Abstract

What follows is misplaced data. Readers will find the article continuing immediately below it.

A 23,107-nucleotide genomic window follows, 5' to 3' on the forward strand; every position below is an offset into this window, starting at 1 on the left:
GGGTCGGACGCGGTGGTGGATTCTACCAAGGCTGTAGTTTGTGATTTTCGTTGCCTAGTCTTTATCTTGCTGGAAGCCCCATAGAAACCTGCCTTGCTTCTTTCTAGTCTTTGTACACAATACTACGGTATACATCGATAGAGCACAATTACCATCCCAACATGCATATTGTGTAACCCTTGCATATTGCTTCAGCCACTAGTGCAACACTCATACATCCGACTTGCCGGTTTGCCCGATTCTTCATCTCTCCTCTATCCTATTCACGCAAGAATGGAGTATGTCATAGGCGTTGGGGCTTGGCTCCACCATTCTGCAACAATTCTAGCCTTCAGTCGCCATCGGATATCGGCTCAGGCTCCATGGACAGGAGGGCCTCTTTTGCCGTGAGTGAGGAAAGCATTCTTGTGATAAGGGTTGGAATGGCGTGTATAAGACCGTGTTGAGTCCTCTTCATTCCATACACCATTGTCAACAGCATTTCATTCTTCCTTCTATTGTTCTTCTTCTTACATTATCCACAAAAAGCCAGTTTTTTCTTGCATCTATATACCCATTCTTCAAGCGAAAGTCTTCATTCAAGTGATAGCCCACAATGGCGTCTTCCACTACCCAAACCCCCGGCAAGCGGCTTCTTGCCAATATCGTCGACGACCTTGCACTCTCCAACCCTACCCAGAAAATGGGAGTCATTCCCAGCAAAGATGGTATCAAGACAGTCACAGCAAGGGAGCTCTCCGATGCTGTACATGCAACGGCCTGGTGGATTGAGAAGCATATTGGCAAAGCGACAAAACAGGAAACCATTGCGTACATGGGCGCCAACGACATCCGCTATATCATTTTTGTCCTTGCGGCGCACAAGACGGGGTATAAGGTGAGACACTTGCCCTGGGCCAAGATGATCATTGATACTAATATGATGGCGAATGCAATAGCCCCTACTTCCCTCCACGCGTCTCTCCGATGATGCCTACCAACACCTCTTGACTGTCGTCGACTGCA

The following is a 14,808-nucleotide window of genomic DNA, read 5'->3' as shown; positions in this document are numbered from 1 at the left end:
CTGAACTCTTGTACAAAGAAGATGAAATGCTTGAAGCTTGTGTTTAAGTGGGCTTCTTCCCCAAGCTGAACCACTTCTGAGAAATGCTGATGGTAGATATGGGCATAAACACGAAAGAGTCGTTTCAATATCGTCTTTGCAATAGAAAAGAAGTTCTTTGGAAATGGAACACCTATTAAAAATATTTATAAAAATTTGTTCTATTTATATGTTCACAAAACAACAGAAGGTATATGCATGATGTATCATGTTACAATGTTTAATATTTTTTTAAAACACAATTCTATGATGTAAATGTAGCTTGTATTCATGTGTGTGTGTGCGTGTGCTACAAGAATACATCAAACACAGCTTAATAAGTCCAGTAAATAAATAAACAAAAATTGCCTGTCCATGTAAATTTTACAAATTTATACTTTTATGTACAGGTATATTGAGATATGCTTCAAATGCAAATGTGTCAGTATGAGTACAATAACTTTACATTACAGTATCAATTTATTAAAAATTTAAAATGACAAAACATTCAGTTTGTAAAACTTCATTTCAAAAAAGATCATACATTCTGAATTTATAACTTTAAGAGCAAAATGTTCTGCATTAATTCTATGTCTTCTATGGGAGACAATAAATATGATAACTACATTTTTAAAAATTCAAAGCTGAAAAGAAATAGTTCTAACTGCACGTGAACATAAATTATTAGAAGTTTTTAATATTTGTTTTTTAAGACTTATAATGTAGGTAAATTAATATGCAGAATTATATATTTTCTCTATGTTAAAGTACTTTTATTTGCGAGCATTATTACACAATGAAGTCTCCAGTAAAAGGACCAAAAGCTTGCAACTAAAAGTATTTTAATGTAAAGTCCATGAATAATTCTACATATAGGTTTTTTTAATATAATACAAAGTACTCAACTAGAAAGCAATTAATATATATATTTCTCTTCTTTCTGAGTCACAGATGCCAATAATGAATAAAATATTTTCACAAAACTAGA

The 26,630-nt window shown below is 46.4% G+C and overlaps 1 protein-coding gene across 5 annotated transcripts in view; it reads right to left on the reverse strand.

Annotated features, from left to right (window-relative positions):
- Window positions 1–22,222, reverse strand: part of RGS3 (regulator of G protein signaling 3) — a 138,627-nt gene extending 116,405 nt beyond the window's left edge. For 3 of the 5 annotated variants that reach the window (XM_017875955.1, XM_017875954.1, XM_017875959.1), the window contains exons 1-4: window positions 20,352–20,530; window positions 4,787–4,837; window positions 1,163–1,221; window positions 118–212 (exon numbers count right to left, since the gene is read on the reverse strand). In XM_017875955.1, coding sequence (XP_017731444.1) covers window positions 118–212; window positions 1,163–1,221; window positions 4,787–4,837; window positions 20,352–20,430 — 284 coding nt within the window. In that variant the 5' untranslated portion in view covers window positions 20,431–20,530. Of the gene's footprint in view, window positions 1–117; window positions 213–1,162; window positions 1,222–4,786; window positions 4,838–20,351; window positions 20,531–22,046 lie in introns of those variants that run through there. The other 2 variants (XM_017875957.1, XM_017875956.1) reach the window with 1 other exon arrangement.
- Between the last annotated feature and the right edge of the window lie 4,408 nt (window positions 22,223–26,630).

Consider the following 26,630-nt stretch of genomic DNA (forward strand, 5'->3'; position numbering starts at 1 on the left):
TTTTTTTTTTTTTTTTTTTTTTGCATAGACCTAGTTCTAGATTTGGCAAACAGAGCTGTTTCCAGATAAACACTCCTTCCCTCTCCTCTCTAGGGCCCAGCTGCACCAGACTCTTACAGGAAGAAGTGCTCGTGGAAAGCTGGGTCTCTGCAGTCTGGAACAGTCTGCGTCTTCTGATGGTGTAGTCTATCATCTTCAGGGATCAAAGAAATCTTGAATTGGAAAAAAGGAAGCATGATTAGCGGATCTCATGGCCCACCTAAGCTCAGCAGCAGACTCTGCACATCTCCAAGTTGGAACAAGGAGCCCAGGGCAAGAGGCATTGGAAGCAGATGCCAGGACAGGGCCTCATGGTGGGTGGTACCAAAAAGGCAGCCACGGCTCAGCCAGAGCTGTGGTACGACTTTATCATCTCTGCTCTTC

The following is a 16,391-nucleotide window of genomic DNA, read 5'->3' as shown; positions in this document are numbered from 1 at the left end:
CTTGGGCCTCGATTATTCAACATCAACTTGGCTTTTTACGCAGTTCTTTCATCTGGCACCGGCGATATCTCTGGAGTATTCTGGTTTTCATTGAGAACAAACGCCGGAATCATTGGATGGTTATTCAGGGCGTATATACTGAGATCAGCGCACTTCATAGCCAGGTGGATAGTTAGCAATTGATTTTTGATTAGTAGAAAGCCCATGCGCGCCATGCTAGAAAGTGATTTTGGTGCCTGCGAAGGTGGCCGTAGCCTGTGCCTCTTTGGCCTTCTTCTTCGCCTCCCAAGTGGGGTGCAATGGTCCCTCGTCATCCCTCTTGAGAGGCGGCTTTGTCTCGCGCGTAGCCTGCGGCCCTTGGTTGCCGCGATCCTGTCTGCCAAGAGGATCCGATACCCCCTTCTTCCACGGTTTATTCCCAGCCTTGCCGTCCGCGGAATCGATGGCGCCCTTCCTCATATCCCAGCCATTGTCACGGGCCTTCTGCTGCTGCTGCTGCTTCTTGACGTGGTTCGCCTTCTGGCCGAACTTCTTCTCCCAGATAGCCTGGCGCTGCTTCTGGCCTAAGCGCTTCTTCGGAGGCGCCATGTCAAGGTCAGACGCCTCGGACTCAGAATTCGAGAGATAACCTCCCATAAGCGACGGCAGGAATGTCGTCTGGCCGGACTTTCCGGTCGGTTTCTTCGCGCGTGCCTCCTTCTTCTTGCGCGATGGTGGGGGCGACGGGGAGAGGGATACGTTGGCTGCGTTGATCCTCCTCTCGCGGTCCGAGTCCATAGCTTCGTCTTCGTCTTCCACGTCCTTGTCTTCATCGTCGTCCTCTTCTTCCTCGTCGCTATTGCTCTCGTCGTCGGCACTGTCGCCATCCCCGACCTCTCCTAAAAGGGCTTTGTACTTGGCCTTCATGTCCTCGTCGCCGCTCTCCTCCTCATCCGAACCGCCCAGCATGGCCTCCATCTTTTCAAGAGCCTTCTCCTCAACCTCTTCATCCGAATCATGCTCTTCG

The Tribag breccia pipes, located near the eastern extremity of Lake Superior, are associated with Keweenawan felsic intrusions and have yielded a K-Ar age of 1,055 + or - 35 m.y. The pipes cut Archean diabase and greenstones but in terms of regional setting exhibit a relationship to Keweenawan rifting.Four major breccia pipes occur in the district. Three contain large tonnages of disseminated subeconomic Cu and Cu-Mo mineralization, but only two have supported mining. That production amounted to 16,000 metric tons of copper from relatively high grade ore associated with domal fractures within the two pipes.The pipes contain mainly angular fragments of the surrounding metavolcanic and granitic country rocks and exhibit sharp contacts. Hydrothermal alteration within the pipes is restricted to the vicinity of fractures and orebodies but becomes more pervasive downward. Mineralization of the pipes can be divided into four periods, each marked by somewhat distinctive mineral assemblages and ore fluid characteristics. Period 1 resulted in formation of disseminated chalcopyrite-molybdenite sulfides associated with magnetite, pyrite, epidote, and quartz. Fluid temperatures were up to 469 degrees C and salinities ranged up to 48.5 equiv. wt percent NaCl. Period 2 resulted in deposition of coarsely crystalline quartz and carbonates in the breccia matrices accompanied by lesser amounts of zeolites, pyrite, and chalcopyrite. Fluid temperatures were approximately 420 degrees to 330 degrees C and salinities ranged from 12 to 1.5 equiv. wt percent NaCl. Period 3 and 4 mineralization resulted in deposition of orebodies in fracture-controlled sites. Principal sulfides in period 3 ores are chalcopyrite and pyrite; these sulfides are massive in character and were deposited from fluids ranging from approximately 412 degrees to 291 degrees C and 14 to 5 equiv. wt percent NaCl salinity. Period 4 ores have a mineralogy similar to that of period 3 but, in addition, contain sphalerite and galena, are of a disseminated nature, and were deposited from fluids of approximately 363 degrees to approximately 250 degrees C and of 17 to 6 equiv. wt percent NaCl salinity. Estimates of pressure during the entire mineralization episode range from about 248 to 550 bars, with pressure up to 1 kb at times during period 1. These estimates suggest a regime that mostly fluctuated between hydrostatic and lithostatic conditions at a depth close to 2,500 m, but during period 1, pressures attained nearly twice lithostatic pressure.Analyses of the fluids in inclusions indicate mineralizing waters of two types: period 1, 3, and 4 waters were Ca-Na brines, some of which contained copper in concentrations of thousands of ppm; period 2 fluids were Na-Ca brines containing about 90 ppm Cu. Analysis of fluid inclusion gases detected CO 2 , H 2 , H 2 S, He, and Ar. From these data and thermodynamic considerations it can be demonstrated that H 2 S concentrations decreased through the paragenesis, the f (sub O 2 ) varied from below to above H 2 S-HSO (super -) 4 equilibria in period 1, 2, and 3 solutions which boiled, and the pH remained between 4.2 to 5.1. Limited stable isotope measurements suggest fluids of primarily magmatic origin.Three of the breccias are thought to be the result of collapse resulting from the creation of open space by alteration and solution of rock at depths of about 3 km by fluids streaming upward along faults. The remaining breccia has features indicative of fracturing by fluid under high pressure. Tribag breccias are postulated to be the result of identical processes which have formed Cu-Mo breccias in cordilleran settings. The difference between subeconomic disseminated mineralization and the viable, more concentrated mineralization in domal fractures appears to be related to the creation of open space and the higher Cu content of the ore-depositing fluids.

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